URI schemes, in other words, the first part of every URI, are managed by the IANA. Although one can also use their own schemes, those that have been confirmed by the organization are known throughout the entire Internet. The best-known schemes are:

  • about: Browser information
  • data: Embedded data
  • feed: Web feeds
  • file: Files
  • ftp: File Transfer Protocol
  • git: Version management with Git
  • http: Hypertext Transfer Protocol
  • https: Hypertext Transfer Protocol Secure
  • imap:Internet Message Access Protocol
  • mailto: Email addresses
  • news: Usenet newsgroups
  • pop: POP3
  • rsync: Data synchronization
  • sftp: SSH File Transfer Protocol
  • ssh: Secure shell
  • tel: Telephone numbers
  • urn: Uniform Resource Names

URI Reference

In order to not always have to write (and save) a complete URI specification, many applications use a shorter version of the syntax. For the shortened version to be properly understood, there must always be a base URI that is fully formulated. The URI references are then resolved internally. For this reason, one distinguishes absolute references from relative ones. The absolute URI functions independently of context and consists of at least scheme, authority and path. The relative reference is in the actual short form. With this form, only the deviation from the base URI is specified. A relative URI must, for this reason, always be located in the same namespace, as is the case with the base URI.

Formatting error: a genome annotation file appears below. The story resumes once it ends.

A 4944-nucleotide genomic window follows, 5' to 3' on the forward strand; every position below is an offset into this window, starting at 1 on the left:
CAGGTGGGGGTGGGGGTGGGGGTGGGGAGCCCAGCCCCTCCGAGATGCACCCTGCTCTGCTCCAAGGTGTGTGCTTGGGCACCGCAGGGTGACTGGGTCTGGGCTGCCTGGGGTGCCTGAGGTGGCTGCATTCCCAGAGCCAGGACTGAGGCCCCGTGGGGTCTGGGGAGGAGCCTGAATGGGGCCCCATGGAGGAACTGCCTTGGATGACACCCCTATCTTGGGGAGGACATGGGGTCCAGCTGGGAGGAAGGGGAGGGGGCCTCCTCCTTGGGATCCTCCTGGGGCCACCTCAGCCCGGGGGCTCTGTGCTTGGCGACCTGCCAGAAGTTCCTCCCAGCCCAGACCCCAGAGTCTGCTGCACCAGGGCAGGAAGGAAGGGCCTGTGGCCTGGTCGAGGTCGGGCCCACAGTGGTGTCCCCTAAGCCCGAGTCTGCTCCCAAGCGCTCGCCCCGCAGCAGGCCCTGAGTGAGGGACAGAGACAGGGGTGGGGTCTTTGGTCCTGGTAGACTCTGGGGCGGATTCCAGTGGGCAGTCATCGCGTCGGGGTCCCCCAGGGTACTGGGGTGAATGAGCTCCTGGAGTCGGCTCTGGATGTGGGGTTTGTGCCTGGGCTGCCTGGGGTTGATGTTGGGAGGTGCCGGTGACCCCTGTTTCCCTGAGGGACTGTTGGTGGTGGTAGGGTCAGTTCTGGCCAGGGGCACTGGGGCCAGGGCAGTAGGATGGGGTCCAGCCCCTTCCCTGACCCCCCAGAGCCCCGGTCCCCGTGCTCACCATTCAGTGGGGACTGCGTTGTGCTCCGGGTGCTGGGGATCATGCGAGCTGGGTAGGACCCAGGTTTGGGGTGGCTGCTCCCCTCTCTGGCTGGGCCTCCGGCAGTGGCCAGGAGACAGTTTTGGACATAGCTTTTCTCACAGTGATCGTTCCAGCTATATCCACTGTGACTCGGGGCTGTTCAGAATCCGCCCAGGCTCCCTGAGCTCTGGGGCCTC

With the relative reference, no scheme is specified. To be able to distinguish relative URIs from absolute URIs, no colon may appear in the first segment of a path because the part before the colon would then be interpreted as a scheme. Among the relevant references one distinguishes three different types that one recognizes each time via a marker at the beginning of the path:

  • A relative path reference begins without a forward slash.
  • An absolute path reference begins with a forward slash.
  • A network-path reference begins with two forward slashes.

URI vs. URL vs. URN

There is a lot of confusion regarding the very similar sounding URI, URL and URN abbreviations. The uncertainty is underpinned by the fact that all three concepts are, in technical terms, also related to each other. The Uniform Resource Locator is used to display where a resource is located. For this reason, the URL is also utilised when surfing on the Internet to navigate to specific websites. In contrast, the Uniform Resource Name is location-independent and permanently designates a resource. Thus, if URLs are primarily known in the form of web addresses, a URN can, for example, also appear as an ISBN to permanently identify a book.

URL and URN follow the URI syntax. For this reason, both designation types are URI subsets. URL and URN are thus always URIs. Conversely, Uniform Resource Identifiers are neither URLs nor URNs.